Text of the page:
September no more?

Discussion in 'GAA' started by RebelBhoy, Oct 22, 2014.

  1. RebelBhoy

    RebelBhoy Moderator
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    The long standing tradition of All-Ireland finals in September could become a thing of the past, admits GAA president Liam O’Neill.

    Proposals by a workgroup involving O’Neill, director general Páraic Duffy and GPA chairman Dónal Óg Cusack about implementing the entire club season in the calendar year go to Central Council on Saturday week. O’Neill has revealed that will mean making alterations to the scheduling of the inter-county championship. The recommendations, he warned, will be only be the start of “radical” changes required to contend with the dominance of inter-county championships in the GAA season. Asked if bringing All-Ireland finals forward into August was a consideration, O’Neill said: “Everything’s open. We’ll be looking at sequencing. We are aware the sequence as it is now maximises the publicity for our games at a very important time of the year and if we change that we know there’ll be a knock-on effect. But if we keep on doing what we’re doing, nothing will change.”

    Duffy is known to be a strong supporter of the All-Ireland finals being retained in September. At Congress in Derry last year, he spoke against a motion in favour of bringing the finals forward by a week and it received only 26% of delegates’ votes. O’Neill said Central Council’s decision to support in principle all club activity finishing in the calendar year provides the GAA with the opportunity to address the length of the inter-county season.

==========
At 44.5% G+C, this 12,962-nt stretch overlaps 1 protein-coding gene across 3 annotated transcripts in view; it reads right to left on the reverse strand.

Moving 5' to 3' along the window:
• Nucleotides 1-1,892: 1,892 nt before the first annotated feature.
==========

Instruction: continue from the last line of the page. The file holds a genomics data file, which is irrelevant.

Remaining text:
“I think that the idea of running the competitions within the calendar year will force us to make decisions along the line and force us to change the inter-county structure and the sequence in which we play our games. That has to open up gaps and the idea of changing it will be to open up gaps for more weekends for club activity and we’ll be trying to do that — not so much changing structures as changing schedules.”

    The calendar year, should it come into rule at Congress next year, will come into operation in 2016 and will also exert pressure on county boards to finish their championships on time, with possibly a change to knockout or two strikes and you’re out formats.

    “Everyone now likes the idea of a second chance — play a game and get a repeat chance,” remarked O’Neill. “Most championships give that now. There’s a balance of getting games going through the summer and keeping clubs involved. I think the point has been made by the chair of the fixtures committee (Paul Kinsella) that if you knock clubs out of the championship early, you effectively kill the club for the year. We’re cognisant of that. We’re aware we have to keep clubs interested, keep them open for business if we want to maximise the membership opportunities and the playing opportunities at club level and marry that with the inter-county scene.

    “Nothing concentrates the mind like a deadline and having a deadline at the end of the year by which activity has to be finished then forces you to look back along the sequence. We might have to look at early-season tournaments, the dates National Leagues are played and when Championship starts. We’ve known the problem has existed and we’re now taking the opportunity to do something about it.”
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